Job descriptions tell you what the knowledge, the skills and the abilities are, which enables you to go out and look at the market. This enables you to compare like jobs with like jobs when you want to determine what you’re going to pay for a particular job.
Without a job description, you’re not really comparing apples to apples. If you’re just looking at job titles you do not know the actual job duties of the positions. For example, an administrative assistant can be anything from a basic office clerk duties who opens the mail and handles correspondence to making major decisions for an executive while they’re not in the office. Both jobs have the title administrative assistant, but it does not necessarily mean that they would make the same pay.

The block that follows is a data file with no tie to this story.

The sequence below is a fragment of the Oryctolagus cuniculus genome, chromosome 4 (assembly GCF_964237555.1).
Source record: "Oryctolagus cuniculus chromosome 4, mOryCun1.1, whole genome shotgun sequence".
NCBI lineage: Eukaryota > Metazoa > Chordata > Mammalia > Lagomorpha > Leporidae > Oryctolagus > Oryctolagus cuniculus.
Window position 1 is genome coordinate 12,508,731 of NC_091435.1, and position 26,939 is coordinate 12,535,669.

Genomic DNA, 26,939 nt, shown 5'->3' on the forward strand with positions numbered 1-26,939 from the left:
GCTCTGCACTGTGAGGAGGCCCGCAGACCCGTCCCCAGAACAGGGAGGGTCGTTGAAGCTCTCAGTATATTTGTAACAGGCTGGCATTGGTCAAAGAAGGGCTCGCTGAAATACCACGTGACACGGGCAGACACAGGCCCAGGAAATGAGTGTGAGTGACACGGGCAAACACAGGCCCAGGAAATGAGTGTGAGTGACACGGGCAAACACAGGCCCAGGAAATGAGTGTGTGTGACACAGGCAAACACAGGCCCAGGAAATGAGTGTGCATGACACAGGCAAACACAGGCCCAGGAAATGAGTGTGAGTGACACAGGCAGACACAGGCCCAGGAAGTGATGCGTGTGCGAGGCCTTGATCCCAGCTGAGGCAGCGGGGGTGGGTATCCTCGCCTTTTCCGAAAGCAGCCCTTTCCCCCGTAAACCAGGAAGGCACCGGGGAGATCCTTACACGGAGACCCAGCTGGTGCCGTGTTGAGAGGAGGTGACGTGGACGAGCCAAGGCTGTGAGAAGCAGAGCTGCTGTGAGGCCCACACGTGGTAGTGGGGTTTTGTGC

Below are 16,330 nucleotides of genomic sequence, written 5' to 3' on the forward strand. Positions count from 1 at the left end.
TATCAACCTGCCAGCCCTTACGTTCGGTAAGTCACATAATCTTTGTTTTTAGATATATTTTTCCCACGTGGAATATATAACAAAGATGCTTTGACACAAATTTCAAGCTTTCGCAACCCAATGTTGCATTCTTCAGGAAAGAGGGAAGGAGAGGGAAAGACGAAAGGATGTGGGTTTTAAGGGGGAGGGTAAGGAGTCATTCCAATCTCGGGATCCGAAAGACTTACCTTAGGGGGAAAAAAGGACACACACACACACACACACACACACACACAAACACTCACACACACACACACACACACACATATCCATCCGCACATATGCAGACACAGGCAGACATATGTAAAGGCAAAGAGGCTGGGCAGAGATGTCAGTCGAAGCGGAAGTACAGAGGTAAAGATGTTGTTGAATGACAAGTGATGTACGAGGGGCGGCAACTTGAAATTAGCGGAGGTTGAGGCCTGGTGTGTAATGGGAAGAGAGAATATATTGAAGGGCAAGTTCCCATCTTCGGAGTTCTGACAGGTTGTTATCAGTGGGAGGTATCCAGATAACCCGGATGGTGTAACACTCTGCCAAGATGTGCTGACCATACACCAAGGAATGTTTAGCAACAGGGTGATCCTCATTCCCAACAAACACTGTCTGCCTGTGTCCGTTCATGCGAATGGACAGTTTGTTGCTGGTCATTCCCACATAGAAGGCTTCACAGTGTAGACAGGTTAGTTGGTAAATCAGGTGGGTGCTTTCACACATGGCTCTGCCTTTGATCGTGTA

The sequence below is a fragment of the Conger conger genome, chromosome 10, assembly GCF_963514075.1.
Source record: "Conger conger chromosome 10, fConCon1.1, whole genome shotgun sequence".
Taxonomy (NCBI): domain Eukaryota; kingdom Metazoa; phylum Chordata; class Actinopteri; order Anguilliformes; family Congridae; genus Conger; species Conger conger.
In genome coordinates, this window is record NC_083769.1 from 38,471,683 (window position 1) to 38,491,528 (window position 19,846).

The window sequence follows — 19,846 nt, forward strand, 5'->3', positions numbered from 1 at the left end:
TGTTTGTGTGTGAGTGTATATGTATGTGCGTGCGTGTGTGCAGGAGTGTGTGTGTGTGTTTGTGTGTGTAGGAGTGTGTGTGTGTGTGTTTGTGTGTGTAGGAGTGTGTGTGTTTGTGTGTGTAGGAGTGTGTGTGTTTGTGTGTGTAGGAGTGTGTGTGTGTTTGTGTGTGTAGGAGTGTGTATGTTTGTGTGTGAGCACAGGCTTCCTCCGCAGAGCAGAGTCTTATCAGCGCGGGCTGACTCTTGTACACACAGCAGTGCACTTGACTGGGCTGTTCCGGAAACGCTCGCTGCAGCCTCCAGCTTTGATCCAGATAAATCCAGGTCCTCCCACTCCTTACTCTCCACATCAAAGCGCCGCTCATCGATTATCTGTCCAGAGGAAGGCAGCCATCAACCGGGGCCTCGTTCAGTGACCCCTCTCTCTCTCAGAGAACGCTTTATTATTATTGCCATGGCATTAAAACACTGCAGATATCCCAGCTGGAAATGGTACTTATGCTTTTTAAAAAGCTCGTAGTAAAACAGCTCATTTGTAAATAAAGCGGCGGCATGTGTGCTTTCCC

Job descriptions also help determine the worth of each job to an organization. You might have a job in your organization that is unique to your company, but if that job is worth the same as another job in your company (called a Benchmark Job), you can easily determine the rate of pay for that position in the market using the benchmark job.
Also, if you’re recruiting for a position and you don’t have a job description you won’t even know how to write the employment ad nor determine who you’re looking for, what you require of that position or how to “sell” the job to the candidates. The job description will provide you with the necessary information to successfully recruit.
If you have more questions, I suggest consulting with an experienced HR professional.
Barbara Flynn, MS, SPHR, SHRM-SCP